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Dictocomp (Wajnryb 1988, 1990)
(Other name: dictogloss)
A cross between a dictation and a composition.
- To focus learners on language accuracy in a task-based, interactive way
- Student arrangement – can proceed from individuals to pairs to groups to whole class
- Information distribution – students cooperate to combine their knowledge and skill, having the same access to the information
- Student focus – focus on language accuracy as well as meaning; can focus on a particular language feature
- Language modes – listening, writing, speaking
- Peer teaching – if students with different abilities/knowledge of Māori work together, the more advanced student can teach the other
- Challenge – students hear the passage only twice and have to use their own knowledge of language to rewrite it
Select a short text appropriate for your students (approximately five sentences).
Prepare the students for the text by:
- focusing on the topic (for example: by brainstorming or predicting from a picture)
- teaching any necessary content vocabulary
- making sure students understand the task and are seated in their groups.
Read the text out at a normal speed while the students just listen.
Read it again at normal speed, pausing between sentences, while students take notes of key content words.
Students work in groups of four to rewrite the text, using their notes. They should aim to write a text that contains the information they heard and is in accurate Māori, but is not exactly what they heard. Because they cannot remember every word, they will have to use their own knowledge of the language to complete the task.
The teacher can circulate during this stage and quietly prompt students to correct minor errors that are not part of the grammar focus of the exercise.
As a whole class, compare reconstructions with the original text and discuss differences, focusing on the major grammatical points. This can be done by writing the first sentence from each group on the board and discussing before moving on to the next sentence.
Choose or write a text that is suitable for your students based on:
- language (vocabulary and grammar)
- length and complexity (for example, short familiar story for young children, more complex factual text as appropriate; 3–5 sentences is generally long enough)
- background knowledge and interests of the students.
You can focus on a grammatical structure or groups of words that students have been learning.
Don’t speak slowly when reading the text – the aim is to let the students take notes of keywords so they can rewrite the text, not to reproduce it word for word. Make it clear to students that you do not expect them to write every word down.
You can extend the task by using a sequence of student arrangements – starting with pairs, then groups of four, then the whole class.
At lower levels of proficiency, students may talk in English as they negotiate what to write. At higher levels, students should communicate in Māori to complete the task.
To make it easier for students, you can read the text more than twice, but don’t read it enough times that the students can write it word for word.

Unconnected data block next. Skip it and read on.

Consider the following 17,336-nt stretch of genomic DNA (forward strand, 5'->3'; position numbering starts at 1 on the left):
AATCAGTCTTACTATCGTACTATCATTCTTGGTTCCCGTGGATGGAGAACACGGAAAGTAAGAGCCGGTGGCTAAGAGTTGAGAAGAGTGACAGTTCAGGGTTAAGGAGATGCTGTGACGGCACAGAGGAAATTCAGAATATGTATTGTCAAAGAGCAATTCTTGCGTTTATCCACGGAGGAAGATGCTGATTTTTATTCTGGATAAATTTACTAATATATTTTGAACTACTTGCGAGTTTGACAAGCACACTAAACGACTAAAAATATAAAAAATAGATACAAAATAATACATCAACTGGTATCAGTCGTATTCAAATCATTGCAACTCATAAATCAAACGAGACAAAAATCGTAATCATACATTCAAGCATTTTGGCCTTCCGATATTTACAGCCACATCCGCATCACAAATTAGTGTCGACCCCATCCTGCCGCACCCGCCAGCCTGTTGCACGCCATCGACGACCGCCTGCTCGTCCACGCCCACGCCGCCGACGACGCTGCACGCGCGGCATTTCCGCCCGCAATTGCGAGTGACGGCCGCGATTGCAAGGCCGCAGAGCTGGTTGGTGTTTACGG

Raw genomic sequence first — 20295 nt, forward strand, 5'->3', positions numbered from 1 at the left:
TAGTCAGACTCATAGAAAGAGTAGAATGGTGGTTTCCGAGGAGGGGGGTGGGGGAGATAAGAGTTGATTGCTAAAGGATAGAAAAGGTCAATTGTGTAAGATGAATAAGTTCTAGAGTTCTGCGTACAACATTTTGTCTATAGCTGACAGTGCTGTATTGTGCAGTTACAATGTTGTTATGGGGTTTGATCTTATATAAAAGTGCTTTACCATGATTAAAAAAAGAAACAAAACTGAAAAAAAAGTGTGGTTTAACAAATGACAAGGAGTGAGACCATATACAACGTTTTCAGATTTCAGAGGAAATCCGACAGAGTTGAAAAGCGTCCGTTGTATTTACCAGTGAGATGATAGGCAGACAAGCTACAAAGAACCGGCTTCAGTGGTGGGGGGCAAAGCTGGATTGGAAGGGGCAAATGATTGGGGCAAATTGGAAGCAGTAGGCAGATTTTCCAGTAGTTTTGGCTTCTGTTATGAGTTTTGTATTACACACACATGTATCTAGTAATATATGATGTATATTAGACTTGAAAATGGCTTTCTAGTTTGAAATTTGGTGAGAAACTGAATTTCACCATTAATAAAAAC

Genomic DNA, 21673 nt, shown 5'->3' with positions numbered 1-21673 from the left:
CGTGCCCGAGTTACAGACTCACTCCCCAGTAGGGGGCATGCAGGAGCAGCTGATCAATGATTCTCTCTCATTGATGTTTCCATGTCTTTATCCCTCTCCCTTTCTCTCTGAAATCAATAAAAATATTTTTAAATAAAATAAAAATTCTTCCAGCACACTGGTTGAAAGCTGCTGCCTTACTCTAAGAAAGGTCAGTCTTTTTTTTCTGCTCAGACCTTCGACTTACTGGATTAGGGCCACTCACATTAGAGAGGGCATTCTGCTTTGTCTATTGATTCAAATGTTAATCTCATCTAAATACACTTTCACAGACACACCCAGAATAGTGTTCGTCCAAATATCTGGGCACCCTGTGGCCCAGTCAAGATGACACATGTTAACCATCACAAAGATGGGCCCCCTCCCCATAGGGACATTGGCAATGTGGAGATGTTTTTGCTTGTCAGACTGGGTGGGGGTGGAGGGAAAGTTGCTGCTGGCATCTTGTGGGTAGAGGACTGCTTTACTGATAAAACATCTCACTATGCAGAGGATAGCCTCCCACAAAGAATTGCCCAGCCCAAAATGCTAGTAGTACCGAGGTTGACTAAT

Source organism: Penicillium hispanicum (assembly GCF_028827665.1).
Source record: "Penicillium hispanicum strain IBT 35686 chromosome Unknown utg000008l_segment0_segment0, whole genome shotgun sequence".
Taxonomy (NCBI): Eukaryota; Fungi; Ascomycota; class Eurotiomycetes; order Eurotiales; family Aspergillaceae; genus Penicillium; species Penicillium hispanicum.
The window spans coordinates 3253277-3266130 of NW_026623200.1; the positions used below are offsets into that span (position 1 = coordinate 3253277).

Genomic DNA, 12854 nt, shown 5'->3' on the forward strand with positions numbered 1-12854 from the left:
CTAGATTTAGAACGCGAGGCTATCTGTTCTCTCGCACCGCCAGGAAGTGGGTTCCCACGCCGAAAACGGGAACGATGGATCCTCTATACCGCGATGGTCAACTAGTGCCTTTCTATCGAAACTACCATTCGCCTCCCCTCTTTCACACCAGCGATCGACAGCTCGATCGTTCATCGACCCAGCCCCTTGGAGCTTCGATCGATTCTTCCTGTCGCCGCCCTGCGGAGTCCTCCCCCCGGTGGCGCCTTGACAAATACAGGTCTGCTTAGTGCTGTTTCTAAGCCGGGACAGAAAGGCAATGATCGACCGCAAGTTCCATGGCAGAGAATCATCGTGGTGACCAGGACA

You may wish to highlight or revise certain grammar or vocabulary that appears in the text, before reading it.
From level 4 of the draft curriculum, students are learning to conduct polite social interactions such as disagreeing politely – dictocomp discussions provide a good opportunity to practise these and this goal can be highlighted.
Give roles to each student in the group, for example, facilitator of discussion, decision checker (checks that everyone can explain why a decision is made), language monitor (checks that Māori is being used when appropriate), conflict creator (disagrees, to generate debate). Or each student can have a different reference book (grammar book, dictionary, etc). (Jacobs & Small, 2003)
When reconstructing, pairs or groups can discuss, but each then writes their own individual text.
Introduce an additional challenge such as a time limit.
Split the information so that some students hear part of the text, and others the other part.
Read a longer text and ask students to write a summary based on their notes.
Instead of listening to the text, students read it. They otherwise follow the same procedure, after putting the original text away. (Nation, 1989, p. 91 – Backwriting)
Students gain confidence in listening globally, rather than ‘blanking out’ when they hear a word they don’t know, and get practice in listening for keywords.
There is a nice balance between interactive group work and focus on correct grammar. (Read, 1996)
Evaluation of the task
Were the students able to reconstruct a text that contained the key ideas?
Did the students negotiate with each other to get correct grammar and content?
Did the whole class discussion at the end revise important language points?
- Jacobs, G. & Small, J. (2003). Combining Dictogloss and Cooperative Learning to Promote Language Learning. The Reading Matrix 3 (1).
- Nation, I. S. P. (1989). Language Teaching Techniques. English Language Institute Occasional Publication No. 2.
Read, J. (1996). Teaching Grammar Through Grammar Dictation. Wacana [e–journal].
Discusses the technique in the context of teaching Indonesian at university.
- Wajnryb, R. (1988). The Dictogloss Method of Language Teaching: A Text–based, Communicative Approach to Grammar. English Teaching Forum. 26 (3), pp. 35–38.
- Wajnryb, R. (1990). Resource Books for Teachers: Grammar Dictation. Oxford: Oxford University Press.
- Gibbons, P. (1991). Learning to Learn in a Second Language. Newtown, NSW: Primary English Teaching Association.
- Gibbons, P. (2002). Scaffolding Language, Scaffolding Learning: Teaching Second Language Learners in the Mainstream Classroom. Portsmouth, NH: Heinemann.